This weekend we also celebrate another holiday in Ireland: Mother’s Day! Yes, Mother’s Day is in March, not May on the craggy green isle. Therefore, I am entitled to two special days, in theory. Not so much on paper or in real life, but the option is there if ever a certain farmer would like to be generous {cough cough}.

One of the best parts about Spring in Ireland has to be fresh rhubarb. Rhubarb compote, rhubarb ice cream, rhubarb clafoutis, rhubarb cake, rhubarb muffins, rhubarb crumble and a personal favourite, my very special rhubarb pudding. This recipe for rhubarb pudding came about by happenstance a few years back when I realized I didn’t have oatmeal for my spring rhubarb-berry crumble to bring to the farm for Easter dinner. I had made the oaty version for Mother’s Day the first year I was here and everyone really loved it, especially Grandma whose compliments were ever so heartwarming. I was asked to bring it again for Easter that year, but that morning I suddenly realized we didn’t have the oats to make the crumbly part so I sub’d flour and came out with a cakey, cobbly, crispy on top, cray cray good rhubarb…umm, pudding.  I brought it to dinner and we ate it for dessert with dollops of vanilla yogurt and everyone said it was even better than the crumble. {yippee!}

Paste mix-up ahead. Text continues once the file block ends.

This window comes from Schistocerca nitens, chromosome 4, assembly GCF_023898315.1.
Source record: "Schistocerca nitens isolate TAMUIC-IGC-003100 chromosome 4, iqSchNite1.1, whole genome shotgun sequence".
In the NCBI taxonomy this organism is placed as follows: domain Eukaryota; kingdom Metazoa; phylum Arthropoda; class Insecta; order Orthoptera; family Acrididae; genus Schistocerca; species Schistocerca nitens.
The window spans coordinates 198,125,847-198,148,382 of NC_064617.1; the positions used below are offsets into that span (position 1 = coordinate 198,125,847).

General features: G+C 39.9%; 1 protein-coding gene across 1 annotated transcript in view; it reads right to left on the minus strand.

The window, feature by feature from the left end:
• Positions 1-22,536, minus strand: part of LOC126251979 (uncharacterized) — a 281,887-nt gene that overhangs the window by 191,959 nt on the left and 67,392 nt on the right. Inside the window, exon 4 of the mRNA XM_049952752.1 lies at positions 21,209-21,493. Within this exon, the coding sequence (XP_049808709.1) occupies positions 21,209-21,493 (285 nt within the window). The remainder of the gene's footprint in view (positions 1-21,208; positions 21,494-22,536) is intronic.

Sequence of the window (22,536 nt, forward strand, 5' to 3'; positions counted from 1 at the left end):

I submitted my recipe which I named “Farmhouse Spring Pudding” to Sweet Paul magazine’s “Happy Dish” competition last month and he chose it for his Spring 2012 issue, which is online now! I am still pinching myself. I love, love, love reading Sweet Paul; his motto is “ chasing the sweet things in life” and the magazine always lives up to that….beautifully designed and filled with easy + elegant recipes, fun + stylish crafts, entertaining ideas, shopping tips and more.  Pour yourself a cup of tea and give it a good browse when you have some time. Here is a link to the recipe (mag photo and styling by Sweet Paul) and another link to the NY Times Diner’s Journal who also enjoyed reading about my “rhubarb cake”! Give it a go when your rhubarb roosts and let me know how you like it =)

Have a Happy St. Patrick’s & Mother’s Day!

Slan Abhaile,

Imen xx

Photos and styling by Imen McDonnell 2012